Innovation Abstracts

Volume XLII, No. 15 | April 30, 2020

Transitioning From Face-to-Face to Online Teaching

COVID-19 appeared at a critical time in the semester for many, just after midterm exams and right before spring break. It arrived with little warning. As a result of the rapid shift to online learning, teachers and instructors were forced to search listservs, Facebook, Twitter, and Instagram for information, strategies, and advice. Yet very few best practices were available regarding transitioning from teaching on-campus to teaching from home. The following tips and strategies are what I’ve learned from my own experience shifting to online instruction.

Moving to an At-Home Workspace
Instructors transitioning to working from home must gather all necessary office resources such as textbooks, reference tools, lesson plans, copies of exams, and student graded and ungraded work before leaving campus. Since there will likely be an overwhelming influx of communications from students, colleagues, and administrators, read college emails daily and attend virtual trainings and town halls to stay in the loop.

If they don’t already have one, instructors need to create an office space to facilitate working from home. This may mean moving computers, tables, and printers, especially if the household has other individuals working from home. To avoid interruptions from family members, establish schedules for office hours, department meetings, and class sessions so everyone knows when to keep quiet and avoid disturbing you.

Addressing the Challenges

During my first two weeks of quarantine, everything ran smoothly. Yet I realized I was working close to 12 hours a day without taking breaks. I began work at 7:00 a.m. answering emails, then transitioned to teaching my courses on Zoom, attending department meetings, and having conference calls with students. My sleeping and eating patterns were disrupted and neglected, and interactions among family members waned.

To address these challenges, I set aside time each night to reflect on my day and to create a to-do list in preparation for the next day. To-do lists can include work start and end times, assigned daily tasks, meal times, and break times. When it comes to completing tasks, using a phone alarm is an excellent way to ensure that a task doesn’t take up too much time. Set an alarm for the amount of time you want to devote to a task, and once the alarm goes off, move on to the next activity. If the task was not done during the allotted time, if possible, add it to tomorrow’s to-do list. This strategy allows instructors to complete their work while making time to engage with their family.

The Zoom Classroom
Many instructors feel anxious about using a technology such a Zoom for the first time. These instructors may be surprised to learn that students also come to the virtual classroom feeling anxious. To alleviate this fear and anxiety, it is important to be open and honest with students about your personal experience with Zoom and your expectations for the class.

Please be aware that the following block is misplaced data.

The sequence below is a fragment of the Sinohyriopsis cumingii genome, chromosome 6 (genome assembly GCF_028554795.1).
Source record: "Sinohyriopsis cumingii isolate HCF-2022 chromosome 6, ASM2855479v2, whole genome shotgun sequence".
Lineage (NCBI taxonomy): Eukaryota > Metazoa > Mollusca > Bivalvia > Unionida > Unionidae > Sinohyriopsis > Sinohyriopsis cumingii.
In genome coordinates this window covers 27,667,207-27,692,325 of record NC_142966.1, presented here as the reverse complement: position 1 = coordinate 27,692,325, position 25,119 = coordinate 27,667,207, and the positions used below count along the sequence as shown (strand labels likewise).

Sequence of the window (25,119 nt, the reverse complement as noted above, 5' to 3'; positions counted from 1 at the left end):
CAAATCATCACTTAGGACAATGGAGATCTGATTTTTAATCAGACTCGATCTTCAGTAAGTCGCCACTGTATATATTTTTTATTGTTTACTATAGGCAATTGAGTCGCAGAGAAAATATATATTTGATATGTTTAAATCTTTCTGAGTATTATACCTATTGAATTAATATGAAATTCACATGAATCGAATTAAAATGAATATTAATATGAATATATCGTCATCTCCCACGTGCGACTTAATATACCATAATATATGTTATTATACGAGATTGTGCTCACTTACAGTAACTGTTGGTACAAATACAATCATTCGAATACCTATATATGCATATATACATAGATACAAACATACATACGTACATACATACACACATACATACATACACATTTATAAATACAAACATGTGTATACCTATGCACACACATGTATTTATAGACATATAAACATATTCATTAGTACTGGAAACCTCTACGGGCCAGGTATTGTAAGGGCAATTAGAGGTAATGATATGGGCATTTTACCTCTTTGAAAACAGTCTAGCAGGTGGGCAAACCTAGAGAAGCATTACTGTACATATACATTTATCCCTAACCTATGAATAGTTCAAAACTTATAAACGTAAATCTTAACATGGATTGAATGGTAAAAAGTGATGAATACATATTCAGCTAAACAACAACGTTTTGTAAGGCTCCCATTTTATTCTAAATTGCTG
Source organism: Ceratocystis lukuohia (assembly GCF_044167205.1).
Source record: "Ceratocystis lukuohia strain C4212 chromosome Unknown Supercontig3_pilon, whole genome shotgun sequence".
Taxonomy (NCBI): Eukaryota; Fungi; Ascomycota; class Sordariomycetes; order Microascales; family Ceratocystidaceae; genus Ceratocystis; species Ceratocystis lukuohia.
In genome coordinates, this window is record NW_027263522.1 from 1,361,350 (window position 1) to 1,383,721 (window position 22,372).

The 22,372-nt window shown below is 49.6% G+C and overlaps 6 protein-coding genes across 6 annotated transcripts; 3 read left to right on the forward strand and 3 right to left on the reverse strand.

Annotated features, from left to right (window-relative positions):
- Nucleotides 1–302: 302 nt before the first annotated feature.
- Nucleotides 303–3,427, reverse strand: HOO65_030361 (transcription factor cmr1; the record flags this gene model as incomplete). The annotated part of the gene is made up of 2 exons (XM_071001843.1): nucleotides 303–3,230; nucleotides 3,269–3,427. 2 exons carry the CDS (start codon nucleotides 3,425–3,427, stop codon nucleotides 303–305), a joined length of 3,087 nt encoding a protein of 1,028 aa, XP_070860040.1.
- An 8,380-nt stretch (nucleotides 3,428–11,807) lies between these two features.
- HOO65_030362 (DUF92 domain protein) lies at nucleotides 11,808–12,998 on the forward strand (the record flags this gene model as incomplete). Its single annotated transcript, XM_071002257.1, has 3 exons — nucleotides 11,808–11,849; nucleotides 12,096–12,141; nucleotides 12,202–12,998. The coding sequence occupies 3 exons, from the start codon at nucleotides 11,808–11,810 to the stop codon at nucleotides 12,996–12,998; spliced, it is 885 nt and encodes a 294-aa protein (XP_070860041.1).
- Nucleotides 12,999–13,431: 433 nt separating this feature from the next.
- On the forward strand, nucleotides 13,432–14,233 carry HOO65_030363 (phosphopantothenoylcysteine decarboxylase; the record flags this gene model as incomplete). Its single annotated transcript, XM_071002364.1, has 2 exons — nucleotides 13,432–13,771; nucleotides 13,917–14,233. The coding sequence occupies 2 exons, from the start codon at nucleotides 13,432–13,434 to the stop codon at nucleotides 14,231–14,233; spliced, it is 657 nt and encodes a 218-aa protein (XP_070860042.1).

It can also be helpful to run a Zoom demonstration with students during the first week of online class. This demonstration can include asking students to practice sharing screens, logging into a learning game system such as Kahoot to practice taking online quizzes and polls, and having students practice giving a presentation that includes screen sharing, video, and their microphone. Taking time to demonstrate these features helps students (and faculty) become more comfortable using Zoom.

It is also important to assure students that you’re there to help them through the pandemic by offering the best online teaching experience. Be present in the learning space, either through Zoom meetings or by recording lectures and uploading them to your LMS. Create a schedule and follow it so students know what to expect. In my classroom, I followed lecture days with small-group discussion days when students shared what they had learned. I also included daily activities in each class meeting, such as group presentations, games, video, and case study discussions.

Lessons Learned
Despite the uncertainties and fear among students at the beginning of COVID-19 transition, more than 80 percent of my students are present in my class every day. It is important to remain flexible to encourage higher attendance numbers. Remind students who do not have internet that they can dial into Zoom on their phone. If you teach more than one section of the same course on the same day, consider allowing students with scheduling conflicts to join a different section during a time that works better for them. Online platforms can be fun, and can have the same feel as face-to-face sessions. However, teaching online requires instructors to:

  • Set the class schedule and stick to it.
  • Communicate clear expectations.
  • Eliminate fear and be open to differing student needs.
  • Participate in the class session via video and put a smile on your face.

There were a few shortcomings that I experienced while teaching online. These included:

  • Sometimes, students forgot to mute their microphones, and background noise interrupted class. A few friendly reminders helped alleviate this problem.
  • Some students chose not to show their faces during class sessions. Calling on them by name during discussion helped make them more comfortable.
  • Students do not always dress professionally during class. Therefore, publishing recorded class sessions on your LMS is not recommended.

Andrea McDonald, Assistant Professor, Health and Kinesiology

For more information, contact the author at Prairie View A&M University,

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